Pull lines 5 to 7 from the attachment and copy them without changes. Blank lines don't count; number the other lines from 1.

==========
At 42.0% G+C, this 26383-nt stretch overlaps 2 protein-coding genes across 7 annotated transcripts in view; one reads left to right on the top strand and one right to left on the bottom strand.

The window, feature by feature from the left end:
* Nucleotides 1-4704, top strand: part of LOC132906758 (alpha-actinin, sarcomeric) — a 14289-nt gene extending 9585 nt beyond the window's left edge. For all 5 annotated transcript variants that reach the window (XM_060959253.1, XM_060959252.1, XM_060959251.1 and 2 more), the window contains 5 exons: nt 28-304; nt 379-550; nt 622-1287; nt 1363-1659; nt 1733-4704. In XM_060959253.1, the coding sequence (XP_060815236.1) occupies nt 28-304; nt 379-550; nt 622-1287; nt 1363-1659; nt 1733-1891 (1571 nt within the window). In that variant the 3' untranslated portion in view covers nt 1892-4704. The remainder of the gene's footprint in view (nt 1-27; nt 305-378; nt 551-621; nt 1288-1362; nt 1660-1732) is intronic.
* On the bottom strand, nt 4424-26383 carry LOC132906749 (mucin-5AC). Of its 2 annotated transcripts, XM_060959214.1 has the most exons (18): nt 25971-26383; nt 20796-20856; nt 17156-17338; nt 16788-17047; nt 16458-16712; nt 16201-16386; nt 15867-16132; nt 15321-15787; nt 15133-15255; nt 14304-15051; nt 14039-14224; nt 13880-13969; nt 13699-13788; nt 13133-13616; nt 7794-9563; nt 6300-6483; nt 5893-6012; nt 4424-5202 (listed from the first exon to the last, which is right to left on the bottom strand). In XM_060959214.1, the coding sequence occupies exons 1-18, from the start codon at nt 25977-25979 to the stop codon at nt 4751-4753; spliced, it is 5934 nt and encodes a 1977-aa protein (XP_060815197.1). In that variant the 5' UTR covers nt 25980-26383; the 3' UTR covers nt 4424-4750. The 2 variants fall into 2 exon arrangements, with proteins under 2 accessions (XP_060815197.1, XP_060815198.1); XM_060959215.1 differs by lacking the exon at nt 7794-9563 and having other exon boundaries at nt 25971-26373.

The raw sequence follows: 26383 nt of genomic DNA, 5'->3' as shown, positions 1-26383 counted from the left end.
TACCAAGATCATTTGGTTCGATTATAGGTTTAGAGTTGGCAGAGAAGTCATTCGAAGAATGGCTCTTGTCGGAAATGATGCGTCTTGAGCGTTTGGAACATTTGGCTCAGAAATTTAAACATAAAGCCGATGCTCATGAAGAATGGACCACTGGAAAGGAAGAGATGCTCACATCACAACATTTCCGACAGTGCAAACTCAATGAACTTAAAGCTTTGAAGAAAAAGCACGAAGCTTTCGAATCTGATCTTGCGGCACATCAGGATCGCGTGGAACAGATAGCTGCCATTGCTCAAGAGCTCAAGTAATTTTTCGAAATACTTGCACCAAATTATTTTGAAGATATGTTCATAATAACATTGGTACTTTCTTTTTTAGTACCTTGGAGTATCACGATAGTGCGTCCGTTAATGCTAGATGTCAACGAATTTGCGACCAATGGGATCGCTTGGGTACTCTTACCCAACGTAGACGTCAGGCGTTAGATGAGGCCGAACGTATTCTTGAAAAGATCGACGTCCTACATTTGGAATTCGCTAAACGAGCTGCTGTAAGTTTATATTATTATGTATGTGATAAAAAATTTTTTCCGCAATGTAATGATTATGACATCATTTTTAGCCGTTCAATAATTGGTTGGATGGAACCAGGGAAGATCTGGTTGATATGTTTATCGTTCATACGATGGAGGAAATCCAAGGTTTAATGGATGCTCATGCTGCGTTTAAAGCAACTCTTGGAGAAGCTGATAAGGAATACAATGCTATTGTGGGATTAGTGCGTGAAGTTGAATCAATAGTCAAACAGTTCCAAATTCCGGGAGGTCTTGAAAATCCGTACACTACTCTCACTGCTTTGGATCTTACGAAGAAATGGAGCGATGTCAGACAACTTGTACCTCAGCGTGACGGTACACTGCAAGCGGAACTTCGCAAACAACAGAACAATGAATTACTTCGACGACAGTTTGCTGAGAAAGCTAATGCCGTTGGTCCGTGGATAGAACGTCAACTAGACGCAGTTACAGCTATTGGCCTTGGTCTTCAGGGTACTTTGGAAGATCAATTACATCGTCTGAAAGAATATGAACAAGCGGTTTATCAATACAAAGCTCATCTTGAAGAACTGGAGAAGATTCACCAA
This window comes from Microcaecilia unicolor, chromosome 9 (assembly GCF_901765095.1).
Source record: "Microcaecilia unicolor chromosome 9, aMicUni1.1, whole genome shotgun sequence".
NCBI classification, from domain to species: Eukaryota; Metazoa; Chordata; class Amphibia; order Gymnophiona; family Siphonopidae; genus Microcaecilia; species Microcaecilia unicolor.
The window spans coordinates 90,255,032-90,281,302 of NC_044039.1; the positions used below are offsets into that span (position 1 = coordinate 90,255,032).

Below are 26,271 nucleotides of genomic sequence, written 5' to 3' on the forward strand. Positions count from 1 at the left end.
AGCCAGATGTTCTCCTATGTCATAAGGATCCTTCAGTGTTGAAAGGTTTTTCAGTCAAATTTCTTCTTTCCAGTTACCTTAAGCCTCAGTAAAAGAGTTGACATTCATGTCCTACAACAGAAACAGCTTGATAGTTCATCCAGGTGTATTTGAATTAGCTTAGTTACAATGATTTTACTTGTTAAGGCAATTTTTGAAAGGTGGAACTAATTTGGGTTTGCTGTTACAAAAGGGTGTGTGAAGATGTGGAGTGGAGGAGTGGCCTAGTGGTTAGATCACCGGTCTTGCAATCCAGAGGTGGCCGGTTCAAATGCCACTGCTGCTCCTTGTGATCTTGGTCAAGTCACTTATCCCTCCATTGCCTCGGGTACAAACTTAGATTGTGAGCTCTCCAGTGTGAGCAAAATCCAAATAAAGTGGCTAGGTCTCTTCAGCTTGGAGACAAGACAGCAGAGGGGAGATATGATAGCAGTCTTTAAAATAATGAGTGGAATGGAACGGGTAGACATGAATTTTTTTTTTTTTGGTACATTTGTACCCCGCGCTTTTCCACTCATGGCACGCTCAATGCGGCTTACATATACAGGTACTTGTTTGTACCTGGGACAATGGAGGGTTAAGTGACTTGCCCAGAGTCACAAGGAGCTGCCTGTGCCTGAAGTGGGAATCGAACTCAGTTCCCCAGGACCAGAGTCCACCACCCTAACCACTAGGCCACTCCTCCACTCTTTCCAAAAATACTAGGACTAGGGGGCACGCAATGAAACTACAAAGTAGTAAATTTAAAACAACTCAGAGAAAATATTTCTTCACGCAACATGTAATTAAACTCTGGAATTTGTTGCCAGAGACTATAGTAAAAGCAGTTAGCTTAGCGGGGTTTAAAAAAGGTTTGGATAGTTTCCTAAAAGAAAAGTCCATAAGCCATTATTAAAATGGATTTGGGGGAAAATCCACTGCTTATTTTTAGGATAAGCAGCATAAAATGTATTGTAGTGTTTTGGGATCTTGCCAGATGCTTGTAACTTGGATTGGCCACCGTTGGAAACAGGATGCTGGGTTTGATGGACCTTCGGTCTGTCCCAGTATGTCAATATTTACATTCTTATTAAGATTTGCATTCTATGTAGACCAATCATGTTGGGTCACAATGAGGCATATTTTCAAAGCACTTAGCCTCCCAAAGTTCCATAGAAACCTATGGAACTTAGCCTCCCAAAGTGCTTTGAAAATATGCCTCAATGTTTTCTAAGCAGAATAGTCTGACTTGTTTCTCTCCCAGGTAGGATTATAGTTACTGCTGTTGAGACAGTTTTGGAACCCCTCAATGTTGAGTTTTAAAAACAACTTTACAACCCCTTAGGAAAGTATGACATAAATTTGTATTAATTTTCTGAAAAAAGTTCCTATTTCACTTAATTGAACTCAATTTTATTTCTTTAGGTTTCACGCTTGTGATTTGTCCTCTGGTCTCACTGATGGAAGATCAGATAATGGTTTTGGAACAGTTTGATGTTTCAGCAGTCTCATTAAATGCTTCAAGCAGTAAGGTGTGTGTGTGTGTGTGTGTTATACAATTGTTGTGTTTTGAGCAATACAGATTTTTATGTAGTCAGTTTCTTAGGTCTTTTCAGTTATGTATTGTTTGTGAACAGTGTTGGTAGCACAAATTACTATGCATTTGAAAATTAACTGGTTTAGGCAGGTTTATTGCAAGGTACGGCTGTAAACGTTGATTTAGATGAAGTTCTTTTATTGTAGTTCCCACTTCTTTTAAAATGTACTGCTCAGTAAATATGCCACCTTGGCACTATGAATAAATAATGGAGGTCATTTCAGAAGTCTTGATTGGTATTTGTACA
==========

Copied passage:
The raw sequence follows: 26383 nt of genomic DNA, 5'->3' as shown, positions 1-26383 counted from the left end.
TACCAAGATCATTTGGTTCGATTATAGGTTTAGAGTTGGCAGAGAAGTCATTCGAAGAATGGCTCTTGTCGGAAATGATGCGTCTTGAGCGTTTGGAACATTTGGCTCAGAAATTTAAACATAAAGCCGATGCTCATGAAGAATGGACCACTGGAAAGGAAGAGATGCTCACATCACAACATTTCCGACAGTGCAAACTCAATGAACTTAAAGCTTTGAAGAAAAAGCACGAAGCTTTCGAATCTGATCTTGCGGCACATCAGGATCGCGTGGAACAGATAGCTGCCATTGCTCAAGAGCTCAAGTAATTTTTCGAAATACTTGCACCAAATTATTTTGAAGATATGTTCATAATAACATTGGTACTTTCTTTTTTAGTACCTTGGAGTATCACGATAGTGCGTCCGTTAATGCTAGATGTCAACGAATTTGCGACCAATGGGATCGCTTGGGTACTCTTACCCAACGTAGACGTCAGGCGTTAGATGAGGCCGAACGTATTCTTGAAAAGATCGACGTCCTACATTTGGAATTCGCTAAACGAGCTGCTGTAAGTTTATATTATTATGTATGTGATAAAAAATTTTTTCCGCAATGTAATGATTATGACATCATTTTTAGCCGTTCAATAATTGGTTGGATGGAACCAGGGAAGATCTGGTTGATATGTTTATCGTTCATACGATGGAGGAAATCCAAGGTTTAATGGATGCTCATGCTGCGTTTAAAGCAACTCTTGGAGAAGCTGATAAGGAATACAATGCTATTGTGGGATTAGTGCGTGAAGTTGAATCAATAGTCAAACAGTTCCAAATTCCGGGAGGTCTTGAAAATCCGTACACTACTCTCACTGCTTTGGATCTTACGAAGAAATGGAGCGATGTCAGACAACTTGTACCTCAGCGTGACGGTACACTGCAAGCGGAACTTCGCAAACAACAGAACAATGAATTACTTCGACGACAGTTTGCTGAGAAAGCTAATGCCGTTGGTCCGTGGATAGAACGTCAACTAGACGCAGTTACAGCTATTGGCCTTGGTCTTCAGGGTACTTTGGAAGATCAATTACATCGTCTGAAAGAATATGAACAAGCGGTTTATCAATACAAAGCTCATCTTGAAGAACTGGAGAAGATTCACCAA
This window comes from Microcaecilia unicolor, chromosome 9 (assembly GCF_901765095.1).